Italian Nationalism and English Letters: Figures of the Risorgimento and Victorian Men of Letters

Italian Nationalism and English Letters: Figures of the Risorgimento and Victorian Men of Letters

Italian Nationalism and English Letters: Figures of the Risorgimento and Victorian Men of Letters

Italian Nationalism and English Letters: Figures of the Risorgimento and Victorian Men of Letters

Excerpt

There is in Machiavelli The Prince, written in 1513, a famous description of his fatherland: "enslaved . . . oppressed . . . scattered . . .; without a head, without order, beaten, despoiled, lacerated, and overrun. . . ." Some three centuries later, when the Hundred Days of the first Napoleon were over, Italy was still a dismembered land: here ruled by Austria, and there divided into her spheres of influence; elsewhere dominated by petty tyrants; and everywhere terrorized by a close surveillance over all opinion.

In the early decades of the nineteenth century, the idea of a united Italy was not uppermost in the minds of most Italians. True, desperate and inspired by the dynamic slogans of the French Revolution, a few patriots did revolt. As the century grew older, intermittent outbursts became more frequent and no longer resembled so much the puffs of a mud geyser on uncertain schedule as rather a volcano steadily aflame through a funnel-like pillar of cloud. Ultimately, the unity of Italy was achieved--by a diplomacy unscrupulous and temporizing, by heroism and by opportunism, with the aid of French and Prussian arms.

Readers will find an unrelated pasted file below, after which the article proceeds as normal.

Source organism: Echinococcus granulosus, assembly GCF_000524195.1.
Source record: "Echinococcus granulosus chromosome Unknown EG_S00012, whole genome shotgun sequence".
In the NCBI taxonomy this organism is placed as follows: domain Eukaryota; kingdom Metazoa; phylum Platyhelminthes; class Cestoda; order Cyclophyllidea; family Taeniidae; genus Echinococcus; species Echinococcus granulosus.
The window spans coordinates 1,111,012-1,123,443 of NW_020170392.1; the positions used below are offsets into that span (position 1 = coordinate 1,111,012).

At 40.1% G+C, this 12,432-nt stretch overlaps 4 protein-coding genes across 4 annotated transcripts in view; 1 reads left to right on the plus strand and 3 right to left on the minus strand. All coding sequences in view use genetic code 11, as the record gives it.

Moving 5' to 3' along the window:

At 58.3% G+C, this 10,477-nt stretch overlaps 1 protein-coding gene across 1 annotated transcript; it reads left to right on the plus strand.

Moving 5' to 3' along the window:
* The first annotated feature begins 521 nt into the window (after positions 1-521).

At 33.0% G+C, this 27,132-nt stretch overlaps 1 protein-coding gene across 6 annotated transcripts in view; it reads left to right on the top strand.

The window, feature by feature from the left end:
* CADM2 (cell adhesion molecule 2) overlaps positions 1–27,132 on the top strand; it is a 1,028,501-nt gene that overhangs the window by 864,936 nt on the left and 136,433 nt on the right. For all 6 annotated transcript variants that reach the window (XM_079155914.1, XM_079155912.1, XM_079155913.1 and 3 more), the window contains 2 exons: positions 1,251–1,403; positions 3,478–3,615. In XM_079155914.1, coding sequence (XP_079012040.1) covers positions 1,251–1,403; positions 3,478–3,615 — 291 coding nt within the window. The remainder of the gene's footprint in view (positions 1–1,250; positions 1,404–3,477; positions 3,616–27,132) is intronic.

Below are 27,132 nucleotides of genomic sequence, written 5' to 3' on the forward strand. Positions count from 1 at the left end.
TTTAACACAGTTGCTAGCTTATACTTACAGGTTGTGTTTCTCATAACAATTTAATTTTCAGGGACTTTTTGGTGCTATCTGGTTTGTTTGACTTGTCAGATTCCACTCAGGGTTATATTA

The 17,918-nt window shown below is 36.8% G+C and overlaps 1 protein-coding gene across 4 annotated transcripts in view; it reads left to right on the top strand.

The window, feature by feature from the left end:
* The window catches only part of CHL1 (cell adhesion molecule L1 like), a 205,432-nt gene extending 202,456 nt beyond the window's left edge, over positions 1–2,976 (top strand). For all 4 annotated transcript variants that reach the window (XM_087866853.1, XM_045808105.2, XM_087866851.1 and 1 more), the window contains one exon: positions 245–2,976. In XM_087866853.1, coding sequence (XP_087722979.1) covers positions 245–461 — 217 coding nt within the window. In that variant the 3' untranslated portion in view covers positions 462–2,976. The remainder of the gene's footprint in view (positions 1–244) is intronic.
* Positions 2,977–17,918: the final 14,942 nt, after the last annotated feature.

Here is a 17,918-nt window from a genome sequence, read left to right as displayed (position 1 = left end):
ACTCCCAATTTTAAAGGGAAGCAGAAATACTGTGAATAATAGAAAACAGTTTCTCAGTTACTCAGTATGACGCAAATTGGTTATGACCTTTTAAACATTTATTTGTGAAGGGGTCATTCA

Patriotic Italians were divided on the method of uniting their country. Mazzini and his party of Young Italy favoured a unitarian republican programme. Cavour gave his adherence to the notion of a centralized state representing a swollen kingdom of Piedmont. This the Mazzinians abhorred as if it were a python, gorged and distended. Of those who inclined to a federal government, some would have given its leadership to the Pope; others, to the sovereign of Piedmont.

From different points of view, Italy was to the British both of the Romantic Period and of the Victorian Age a land of, and under, enchantment. Many, under the powerful spell of . . .

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